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Hakka is Tangren, not Xiongnu
Dr. Kiang's view is not new to us but as pointed out by other scholars, his
view is not scientifically based. Moreover, he said that "Kechia" has been
used since 780AD is not credible unless he can quote his sources. The so
called Tang census and chronical only mentioned "Ke" or "Kehu" , meaning
guest or new comers, but that were throughout the whole country and seemed
to have nothing to do with "Hakka", which appeared not until the 17th
century. The suffix "ka" is obviously Cantonese, as they also name the other
minorisies in Guangdong with "ka" such as "Tanka" (The fisherman volk).
As the author of "Hakka Pinyin Dictionary" and native speaker of Hakka (I
also speak fluent Cantonese, Mandarin, English and German; and I have a
basic knowledge of Japanese), I just want to challenge his view linguistically.
(1) Hakka (and other southern dialects as well) preserved a significant part
of the vocabulary and pronunciations of ancient Chinese. If Hakka is
non-Chinese, how did these words come from and why did our ancestors try so
hard to keep them?
(2) There are deep-rooted linguistic similaries between Hakka, Cantonese and
Min in many aspects in addition to their similarities to ancient Chinese.
Prof. Jerry Norman (a Linguist for Chinese) even suggested a Proto-southern
Chinese for us. However, most Chinese Linguists reject this notion because
we accept that Southern Chinese is actually the result of migrations from
the Central Plain around the Tang Dynasty. How can Dr. Kiang ignore these facts?
(3) A significant part of our vocabulary also share with Thai, Zhuang etc,
which is also reflected in Cantonese. In a recent paper for publication, I
cited about 100 examples. However, I do not know the part of vocabulary
which we share with Mongolian, Hungary or other Altaic-Tungus languages.
Could Dr. Kiang give me some especially those which are totally different
from other Chinese dialects?
(4) Could Dr. kiang also give me more examples of Hakka usages which are
unique of its own (not shared by other dialect and ancient Chinese) to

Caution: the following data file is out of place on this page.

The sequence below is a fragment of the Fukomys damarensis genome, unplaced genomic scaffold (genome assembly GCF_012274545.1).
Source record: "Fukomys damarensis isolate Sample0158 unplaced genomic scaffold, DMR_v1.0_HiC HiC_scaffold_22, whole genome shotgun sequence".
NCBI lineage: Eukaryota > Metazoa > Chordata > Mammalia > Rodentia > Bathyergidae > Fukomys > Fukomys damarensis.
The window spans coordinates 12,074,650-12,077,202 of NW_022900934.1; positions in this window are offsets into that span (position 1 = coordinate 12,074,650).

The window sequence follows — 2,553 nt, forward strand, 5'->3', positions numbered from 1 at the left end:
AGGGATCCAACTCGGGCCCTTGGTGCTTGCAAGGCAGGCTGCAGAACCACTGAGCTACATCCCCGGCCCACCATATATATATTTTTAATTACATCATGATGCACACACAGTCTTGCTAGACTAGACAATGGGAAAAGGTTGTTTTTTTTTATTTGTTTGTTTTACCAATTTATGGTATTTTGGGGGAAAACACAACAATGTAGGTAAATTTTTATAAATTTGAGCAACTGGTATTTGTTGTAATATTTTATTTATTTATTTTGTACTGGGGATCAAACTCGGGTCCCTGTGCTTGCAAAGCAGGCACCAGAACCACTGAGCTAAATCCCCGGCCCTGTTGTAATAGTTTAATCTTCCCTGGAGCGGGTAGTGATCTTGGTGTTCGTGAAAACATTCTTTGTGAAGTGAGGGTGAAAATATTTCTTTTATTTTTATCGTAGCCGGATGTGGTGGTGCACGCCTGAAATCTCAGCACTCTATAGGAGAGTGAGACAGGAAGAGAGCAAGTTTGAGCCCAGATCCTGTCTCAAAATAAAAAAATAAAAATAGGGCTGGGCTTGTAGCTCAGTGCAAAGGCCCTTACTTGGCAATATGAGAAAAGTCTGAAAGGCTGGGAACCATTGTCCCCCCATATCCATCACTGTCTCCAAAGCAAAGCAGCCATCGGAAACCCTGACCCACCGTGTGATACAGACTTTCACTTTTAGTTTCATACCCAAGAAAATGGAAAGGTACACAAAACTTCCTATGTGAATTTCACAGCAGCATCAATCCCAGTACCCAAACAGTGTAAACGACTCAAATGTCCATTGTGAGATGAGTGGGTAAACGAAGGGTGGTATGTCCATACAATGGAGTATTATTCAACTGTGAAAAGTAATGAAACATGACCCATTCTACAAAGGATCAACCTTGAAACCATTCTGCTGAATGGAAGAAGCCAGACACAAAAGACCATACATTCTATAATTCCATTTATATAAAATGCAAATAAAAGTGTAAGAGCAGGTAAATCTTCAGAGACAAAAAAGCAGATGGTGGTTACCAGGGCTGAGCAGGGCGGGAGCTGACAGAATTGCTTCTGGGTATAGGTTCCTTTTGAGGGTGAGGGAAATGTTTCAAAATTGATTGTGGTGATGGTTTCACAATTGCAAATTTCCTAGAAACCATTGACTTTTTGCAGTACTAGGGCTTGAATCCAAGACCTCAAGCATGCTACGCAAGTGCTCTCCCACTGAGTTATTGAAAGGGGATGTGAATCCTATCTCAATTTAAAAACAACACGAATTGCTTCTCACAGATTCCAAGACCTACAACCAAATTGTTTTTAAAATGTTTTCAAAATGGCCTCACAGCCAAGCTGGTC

support his view?
Biologically, Hakka (Meizhou) shares the same groups of immunoglobins with
populations of Canton, She and Liuzhou, but are distantly related to Minnan
people. Our immunoglobins are totally different from the Northern Chinese
people and the other Mongoloid races. This is well documented in a survey
carried out by Zhao et al., published in 1991 which I think many of us have
Moreover, I also want to point out that Hakka people are using their
language not only because they are suppressed by the government, but also
because most of them do not want their Hakka identity. That means, at first
Hakkas were "murdered", but now most of us commit suicide. Ironically, at
the time of suppression, Hakka lost their blood only at a very slow rate,
say 50 years ago the rate of assimilation of Hakka into other groups is
insignificant. However, the danger which prevails today is the massive
assimilation of Hakka into Cantonese in Hong Kong and Guangdong, into Min in
Taiwan and Fujian. If we keep on using the older methods to stop bleeding,
Hakka will be dead in less than 200 years. Some people may argue that even
if no one practice Hakka, Hakka is still there by geneology. But I have to
warn that before we change Hakka into a religion like Judism, the chance of
survival of the Hakka idendity is almost zero after the language disappears
from the earth totally. Anyway, are there still people identifying as
decendents from the Babylonian culture in Iraq?
The solution may be ironical: unless Hakka people can establish an education
system and job market and use his tongue naturally like those of other
groups, Hakka cannot survive. To use other dialects for education and job
seeking means an end to Hakka. I hope friends in the Hakka forum can help.